# A procedure for estimating the number of green mature apples in night-time orchard images using light distribution and its application to yield estimation

A procedure for estimating the number of green mature apples in night-time orchard images using... A procedure for estimating the number of mature apples in orchard images captured at night-time with artificial illumination was developed and its potential for estimating yield was investigated. The procedure was tested using four datasets totaling more than 800 images taken with cameras positioned at three heights. The procedure for detecting apples was based on the observation that the light distribution on apples follows a simple pattern in which the perceived light intensity decreases with the distance from a local maximum due to specular reflection. Accordingly, apple detection was achieved by detecting concentric circles (or parts of circles) in binary images obtained via threshold operations. For each dataset, after calibration of the procedure using 12 images, the estimates of the number of apples were within a few percent of the number of apples counted by visual inspection. Yield estimations were obtained via multi-linear models that used between two and six images per tree. The results obtained using all three cameras were only slightly better than those obtained using only two cameras. Using images from only one side of the tree did not worsen the results significantly. Overall, the yield estimated by the best models was within $$\pm$$ ± 10 % of the actual yield. However, the standard deviation of the yield estimation errors corresponded to ~26–37 % of the average tree yield, indicating that improvements are still needed in order to achieve accurate yield estimation at the single-tree level. http://www.deepdyve.com/assets/images/DeepDyve-Logo-lg.png Precision Agriculture Springer Journals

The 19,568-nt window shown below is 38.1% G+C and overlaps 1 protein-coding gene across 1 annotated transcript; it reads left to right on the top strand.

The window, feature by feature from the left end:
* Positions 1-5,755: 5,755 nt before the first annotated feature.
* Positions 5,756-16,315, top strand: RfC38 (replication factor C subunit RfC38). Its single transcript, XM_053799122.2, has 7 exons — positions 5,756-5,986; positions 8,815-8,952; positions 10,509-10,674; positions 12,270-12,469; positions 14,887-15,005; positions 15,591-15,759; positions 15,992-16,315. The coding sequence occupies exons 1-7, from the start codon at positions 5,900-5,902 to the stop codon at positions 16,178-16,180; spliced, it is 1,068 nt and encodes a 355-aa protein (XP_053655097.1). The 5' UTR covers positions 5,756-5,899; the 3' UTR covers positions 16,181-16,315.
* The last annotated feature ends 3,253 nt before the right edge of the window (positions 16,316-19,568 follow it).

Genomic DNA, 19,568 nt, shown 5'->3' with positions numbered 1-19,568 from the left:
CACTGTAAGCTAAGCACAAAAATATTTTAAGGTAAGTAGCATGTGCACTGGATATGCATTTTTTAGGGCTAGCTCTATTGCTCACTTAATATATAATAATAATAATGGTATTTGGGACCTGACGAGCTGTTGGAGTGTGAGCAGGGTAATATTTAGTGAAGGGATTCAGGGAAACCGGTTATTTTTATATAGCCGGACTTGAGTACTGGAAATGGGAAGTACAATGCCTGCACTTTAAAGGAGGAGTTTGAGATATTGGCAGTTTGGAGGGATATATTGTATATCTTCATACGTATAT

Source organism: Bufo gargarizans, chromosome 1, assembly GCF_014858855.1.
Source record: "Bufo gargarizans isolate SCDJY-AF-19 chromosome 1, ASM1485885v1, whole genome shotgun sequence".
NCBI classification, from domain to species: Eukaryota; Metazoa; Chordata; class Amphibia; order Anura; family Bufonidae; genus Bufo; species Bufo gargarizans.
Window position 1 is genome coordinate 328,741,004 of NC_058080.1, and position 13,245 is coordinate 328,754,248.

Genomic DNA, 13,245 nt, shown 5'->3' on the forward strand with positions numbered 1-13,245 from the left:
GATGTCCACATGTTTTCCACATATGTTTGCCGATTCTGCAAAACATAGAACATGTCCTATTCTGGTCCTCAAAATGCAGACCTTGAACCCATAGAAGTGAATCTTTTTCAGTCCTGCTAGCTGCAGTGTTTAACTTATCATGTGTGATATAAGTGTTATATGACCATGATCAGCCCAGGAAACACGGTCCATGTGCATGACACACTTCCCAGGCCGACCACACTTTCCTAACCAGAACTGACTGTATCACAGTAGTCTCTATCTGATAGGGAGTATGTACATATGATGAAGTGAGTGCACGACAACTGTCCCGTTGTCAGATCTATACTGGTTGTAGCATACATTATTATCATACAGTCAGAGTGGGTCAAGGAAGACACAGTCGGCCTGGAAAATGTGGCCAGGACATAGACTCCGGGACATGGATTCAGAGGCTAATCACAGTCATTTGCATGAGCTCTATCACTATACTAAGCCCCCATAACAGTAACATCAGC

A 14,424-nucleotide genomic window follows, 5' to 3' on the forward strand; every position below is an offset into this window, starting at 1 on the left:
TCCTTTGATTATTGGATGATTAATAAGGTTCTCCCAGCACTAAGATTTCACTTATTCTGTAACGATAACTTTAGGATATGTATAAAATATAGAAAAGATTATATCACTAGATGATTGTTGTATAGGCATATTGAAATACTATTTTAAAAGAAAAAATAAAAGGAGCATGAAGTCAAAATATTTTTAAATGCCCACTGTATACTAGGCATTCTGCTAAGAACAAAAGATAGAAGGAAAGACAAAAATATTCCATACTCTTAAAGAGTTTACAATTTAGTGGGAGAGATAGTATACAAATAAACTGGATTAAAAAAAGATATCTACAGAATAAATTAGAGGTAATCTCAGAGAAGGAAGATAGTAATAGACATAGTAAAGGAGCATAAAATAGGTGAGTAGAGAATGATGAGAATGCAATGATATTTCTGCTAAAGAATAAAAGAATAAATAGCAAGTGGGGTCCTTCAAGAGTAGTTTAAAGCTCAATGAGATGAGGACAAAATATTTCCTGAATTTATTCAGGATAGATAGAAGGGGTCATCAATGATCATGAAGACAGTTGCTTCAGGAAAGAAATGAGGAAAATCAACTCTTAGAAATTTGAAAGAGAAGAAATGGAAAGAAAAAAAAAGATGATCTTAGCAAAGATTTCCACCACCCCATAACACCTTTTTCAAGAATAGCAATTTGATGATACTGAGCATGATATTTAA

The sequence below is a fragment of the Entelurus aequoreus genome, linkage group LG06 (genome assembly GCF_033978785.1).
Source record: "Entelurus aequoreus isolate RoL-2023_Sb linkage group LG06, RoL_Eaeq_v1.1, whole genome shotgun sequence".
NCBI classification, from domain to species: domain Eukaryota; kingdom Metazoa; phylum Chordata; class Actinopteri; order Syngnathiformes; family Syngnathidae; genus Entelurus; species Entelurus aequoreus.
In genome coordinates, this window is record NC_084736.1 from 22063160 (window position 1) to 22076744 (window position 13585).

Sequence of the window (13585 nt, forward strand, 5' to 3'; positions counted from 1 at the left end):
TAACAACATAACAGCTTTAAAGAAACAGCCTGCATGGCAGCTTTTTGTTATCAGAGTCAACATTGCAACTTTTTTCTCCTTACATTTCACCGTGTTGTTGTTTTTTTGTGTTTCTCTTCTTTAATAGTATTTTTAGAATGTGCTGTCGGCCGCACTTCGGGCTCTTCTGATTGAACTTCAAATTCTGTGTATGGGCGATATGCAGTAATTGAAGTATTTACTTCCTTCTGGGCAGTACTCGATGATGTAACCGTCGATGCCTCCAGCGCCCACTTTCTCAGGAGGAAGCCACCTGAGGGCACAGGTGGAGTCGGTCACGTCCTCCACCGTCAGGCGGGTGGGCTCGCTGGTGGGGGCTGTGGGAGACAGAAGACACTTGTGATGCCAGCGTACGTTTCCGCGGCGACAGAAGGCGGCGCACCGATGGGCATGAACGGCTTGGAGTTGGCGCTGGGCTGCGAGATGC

# A procedure for estimating the number of green mature apples in night-time orchard images using light distribution and its application to yield estimation

, Volume 18 (1) – Aug 8, 2016
17 pages

/lp/springer_journal/a-procedure-for-estimating-the-number-of-green-mature-apples-in-night-PGm0ZzDc2i
Publisher
Springer US
Subject
Life Sciences; Agriculture; Soil Science & Conservation; Remote Sensing/Photogrammetry; Statistics for Engineering, Physics, Computer Science, Chemistry and Earth Sciences; Atmospheric Sciences
ISSN
1385-2256
eISSN
1573-1618
D.O.I.
10.1007/s11119-016-9467-4
Publisher site
See Article on Publisher Site

### Abstract

A procedure for estimating the number of mature apples in orchard images captured at night-time with artificial illumination was developed and its potential for estimating yield was investigated. The procedure was tested using four datasets totaling more than 800 images taken with cameras positioned at three heights. The procedure for detecting apples was based on the observation that the light distribution on apples follows a simple pattern in which the perceived light intensity decreases with the distance from a local maximum due to specular reflection. Accordingly, apple detection was achieved by detecting concentric circles (or parts of circles) in binary images obtained via threshold operations. For each dataset, after calibration of the procedure using 12 images, the estimates of the number of apples were within a few percent of the number of apples counted by visual inspection. Yield estimations were obtained via multi-linear models that used between two and six images per tree. The results obtained using all three cameras were only slightly better than those obtained using only two cameras. Using images from only one side of the tree did not worsen the results significantly. Overall, the yield estimated by the best models was within $$\pm$$ ± 10 % of the actual yield. However, the standard deviation of the yield estimation errors corresponded to ~26–37 % of the average tree yield, indicating that improvements are still needed in order to achieve accurate yield estimation at the single-tree level.

### Journal

Precision AgricultureSpringer Journals

Published: Aug 8, 2016

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